U.K. Proposes Payroll Tax, Minimum Wage Changes in Autumn Budget 2017

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By Anna Massoglia

Personal income tax provisions and minimum wages in the United Kingdom would change, effective starting April 6, 2018, under the Chancellor of the Exchequer Philip Hammond’s Autumn Budget released Nov. 22.

Income Tax Changes

The U.K.’s standard personal allowance, which is the amount of tax-free income an employee with a salary up to £100,000 ($133,050) can earn, is to rise to £11,850 ($15,766.43), up from the current amount of £11,500 ($15,303.05). In the U.K., taxable income is the amount of an employee’s earnings that exceeds the employee’s personal allowance.

If a taxpayer’s annual income is more than £100,000 ($133,050), the personal allowance is reduced by £1($2.36) for every £2($1.18) over that limit. Therefore, if the proposed standard personal allowance of £11,850 ($15,766.43) is in effect for the tax year from April 6, 2018, to April 5, 2019, an individual would need to earn at least £123,700 ($164,595.22) during the tax year to be totally ineligible for the personal allowance for the tax year.

The annual income threshold for applicability of the higher rate of personal income tax, when including taxable income and the standard personal allowance, is to increase April 6 to £46,350 ($61,673.31), the sum of £34,500 ($45,906.88) in taxable income plus the £11,850 ($15,766.43) tax-free standard personal allowance, up from the current threshold of £45,000 ($59,881.50), the sum of £33,500 ($44,578.45) in taxable income plus the £11,500 ($15,303.05) tax-free standard personal allowance. Income tax rates would remain unchanged under the budget.

The U.K. government is “committed” to further increasing the standard personal allowance to £12,500 ($16,635) and the higher rate threshold, when including the standard personal allowance, to £50,000 ($66,540) by 2020, the budget said. This would be an increase to the U.K.’s standard personal allowance of more than 90 percent during the course of 10 years.

Minimum Wage Increases

Effective starting April 6, 2018, the mandatory minimum wage and non-mandatory National Living Wage for workers at least 25 years of age is to increase to £7.83 ($10.42) per hour, up from £7.50 ($9.98) per hour, as recommended by the Low Wage Commission, the Chancellor of the Exchequer said in a financial statement on the budget Nov. 22.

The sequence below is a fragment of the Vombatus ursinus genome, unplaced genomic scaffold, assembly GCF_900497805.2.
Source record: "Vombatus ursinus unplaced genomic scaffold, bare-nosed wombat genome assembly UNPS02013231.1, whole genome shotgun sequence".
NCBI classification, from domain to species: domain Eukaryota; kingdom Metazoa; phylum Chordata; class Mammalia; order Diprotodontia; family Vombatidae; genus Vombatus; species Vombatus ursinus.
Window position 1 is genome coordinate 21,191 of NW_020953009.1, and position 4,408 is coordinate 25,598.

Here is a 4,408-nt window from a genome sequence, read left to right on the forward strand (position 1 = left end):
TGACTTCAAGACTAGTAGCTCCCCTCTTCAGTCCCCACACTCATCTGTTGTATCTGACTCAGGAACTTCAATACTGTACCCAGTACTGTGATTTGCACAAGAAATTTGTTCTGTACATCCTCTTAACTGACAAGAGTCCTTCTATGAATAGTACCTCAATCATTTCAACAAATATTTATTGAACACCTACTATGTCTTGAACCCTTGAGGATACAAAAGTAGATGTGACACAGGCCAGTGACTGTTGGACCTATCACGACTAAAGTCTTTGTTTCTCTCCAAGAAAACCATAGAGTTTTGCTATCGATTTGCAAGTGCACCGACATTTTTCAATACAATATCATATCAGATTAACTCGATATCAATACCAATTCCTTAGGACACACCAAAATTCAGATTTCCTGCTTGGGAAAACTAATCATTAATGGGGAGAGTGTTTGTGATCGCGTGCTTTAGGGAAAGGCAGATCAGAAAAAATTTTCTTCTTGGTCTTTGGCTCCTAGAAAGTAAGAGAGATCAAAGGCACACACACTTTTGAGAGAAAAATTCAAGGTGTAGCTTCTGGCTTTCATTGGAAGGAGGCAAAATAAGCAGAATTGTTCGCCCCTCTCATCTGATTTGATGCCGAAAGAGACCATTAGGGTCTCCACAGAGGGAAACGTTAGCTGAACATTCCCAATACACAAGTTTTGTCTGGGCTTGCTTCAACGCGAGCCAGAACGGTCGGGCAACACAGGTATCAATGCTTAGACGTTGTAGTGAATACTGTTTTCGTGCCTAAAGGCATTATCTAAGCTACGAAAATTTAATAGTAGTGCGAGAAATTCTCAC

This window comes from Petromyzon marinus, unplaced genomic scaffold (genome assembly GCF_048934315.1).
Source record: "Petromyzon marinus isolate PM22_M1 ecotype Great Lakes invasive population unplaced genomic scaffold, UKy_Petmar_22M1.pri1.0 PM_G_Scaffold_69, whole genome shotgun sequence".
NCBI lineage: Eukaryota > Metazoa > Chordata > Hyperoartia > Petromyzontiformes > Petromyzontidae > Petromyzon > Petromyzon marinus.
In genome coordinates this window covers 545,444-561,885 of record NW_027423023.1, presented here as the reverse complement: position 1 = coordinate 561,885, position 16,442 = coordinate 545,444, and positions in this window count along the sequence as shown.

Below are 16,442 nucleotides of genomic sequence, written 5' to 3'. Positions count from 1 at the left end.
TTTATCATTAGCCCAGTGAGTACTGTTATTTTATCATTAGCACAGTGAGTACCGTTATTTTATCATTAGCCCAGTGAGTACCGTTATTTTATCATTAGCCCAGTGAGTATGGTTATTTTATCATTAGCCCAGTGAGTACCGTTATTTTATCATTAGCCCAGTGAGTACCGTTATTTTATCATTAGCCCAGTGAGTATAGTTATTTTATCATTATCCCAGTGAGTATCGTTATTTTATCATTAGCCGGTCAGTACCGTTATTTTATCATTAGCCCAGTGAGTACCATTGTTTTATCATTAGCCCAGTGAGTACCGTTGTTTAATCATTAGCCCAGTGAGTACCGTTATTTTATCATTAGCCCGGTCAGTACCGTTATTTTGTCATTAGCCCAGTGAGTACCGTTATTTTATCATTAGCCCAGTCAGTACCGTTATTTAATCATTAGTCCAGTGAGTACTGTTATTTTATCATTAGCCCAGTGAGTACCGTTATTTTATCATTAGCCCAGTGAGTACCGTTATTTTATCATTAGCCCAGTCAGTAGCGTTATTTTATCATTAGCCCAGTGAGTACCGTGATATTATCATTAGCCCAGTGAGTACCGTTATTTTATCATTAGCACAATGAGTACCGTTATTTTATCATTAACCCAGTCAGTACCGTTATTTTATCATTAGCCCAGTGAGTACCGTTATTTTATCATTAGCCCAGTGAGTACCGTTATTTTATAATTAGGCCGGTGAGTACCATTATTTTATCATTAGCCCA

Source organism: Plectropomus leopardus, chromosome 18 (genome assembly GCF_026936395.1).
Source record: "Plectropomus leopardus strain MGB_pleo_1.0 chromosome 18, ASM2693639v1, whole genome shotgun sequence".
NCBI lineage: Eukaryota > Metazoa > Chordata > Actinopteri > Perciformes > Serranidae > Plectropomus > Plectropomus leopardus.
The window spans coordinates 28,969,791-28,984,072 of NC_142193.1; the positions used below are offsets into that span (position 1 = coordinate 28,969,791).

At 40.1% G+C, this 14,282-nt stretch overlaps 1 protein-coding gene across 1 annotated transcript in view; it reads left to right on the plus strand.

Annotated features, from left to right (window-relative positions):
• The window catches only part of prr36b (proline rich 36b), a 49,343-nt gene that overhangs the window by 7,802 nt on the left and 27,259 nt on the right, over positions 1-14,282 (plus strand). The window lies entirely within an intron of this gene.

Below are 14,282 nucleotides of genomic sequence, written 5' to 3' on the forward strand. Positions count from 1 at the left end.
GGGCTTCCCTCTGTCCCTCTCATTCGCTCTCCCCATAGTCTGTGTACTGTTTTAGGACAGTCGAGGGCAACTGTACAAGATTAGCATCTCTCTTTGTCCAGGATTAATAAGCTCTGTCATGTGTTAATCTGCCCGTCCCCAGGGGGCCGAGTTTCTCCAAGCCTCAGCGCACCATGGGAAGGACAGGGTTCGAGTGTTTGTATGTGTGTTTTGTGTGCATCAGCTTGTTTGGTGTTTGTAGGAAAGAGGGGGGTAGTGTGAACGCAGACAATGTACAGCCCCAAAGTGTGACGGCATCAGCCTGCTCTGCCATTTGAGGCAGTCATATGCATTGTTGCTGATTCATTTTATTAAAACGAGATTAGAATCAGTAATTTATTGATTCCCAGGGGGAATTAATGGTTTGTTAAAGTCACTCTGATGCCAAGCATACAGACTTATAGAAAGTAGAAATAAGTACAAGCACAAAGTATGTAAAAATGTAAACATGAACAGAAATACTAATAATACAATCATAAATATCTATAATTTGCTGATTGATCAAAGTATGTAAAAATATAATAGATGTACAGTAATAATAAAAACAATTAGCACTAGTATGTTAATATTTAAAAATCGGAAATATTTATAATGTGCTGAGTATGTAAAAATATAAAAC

Effective starting April 6, 2018, the mandatory minimum wage rate for employees at least 21 years of age and up to 24 years of age also to increase to £7.38 ($9.82) per hour, up from the current rate of £7.05 ($9.38), under the Low Wage Commission’s recommendations adopted by the Chancellor. The mandatory minimum wage for employees at least 18 years of age and up to 20 years of age is to increase to £5.90 ($7.86) per hour and the mandatory minimum wage for employees at least 16 years of age but under age 18 is to increase to £4.20 ($5.59), up from the current rates of £5.60 ($7.46) and £4.05 ($5.39) respectively.

Also starting April 6, 2018, the minimum wage for apprentices under age 19 or apprentices of any age in their first year of apprenticeship is to be £3.70 ($4.93) per hour, up from £3.50 ($4.66) per hour.

Other Payroll Proposals

Also starting April 6, 2018, electricity that employers provide to charge employees’ electric vehicles is to no longer be subject to tax as a fringe benefit or benefit-in-kind.

Consideration of National Insurance Contribution (NIC) system changes, including the treatment of termination payments and the elimination of Class 2 NICs, is to be delayed until 2018 to provide the U.K. government with more time to set details of policy changes, the budget said. Employers are to remain primarily responsible for the deduction of NICs from salary or wages through the Pay As You Earn system and for the payment of these sums to Her Majesty’s Revenue & Customs.

Effective from April 6, 2019, employers who reimburse subsistence costs to employees traveling outside the U.K. by making payments in compliance with the benchmark scale rates set by Her Majesty’s Revenue and Customs are to no longer be required to check receipts. Scale rates for employers reimbursing overseas subsistence or concessionary accommodations are to be placed on a statutory basis, the budget said.

The Chancellor’s budget proposals are to come effect after being enacted by the 2017 Finance Bill.

To contact the reporter on this story: Anna Massoglia in Washington at amassoglia@bloombergtax.com

To contact the editor on this story: Michael Baer at mbaer@bloombergtax.com

For More Information

The United Kingdom’s Autumn Budget 2017 is available from the U.K. government.

The Chancellor of the Exchequer's financial statement is available from the U.K. Parliament.

The Low Pay Commission's minimum wage recommendations are available from the U.K. government.

More information on payroll issues in the U.K. is available in the United Kingdom primer.

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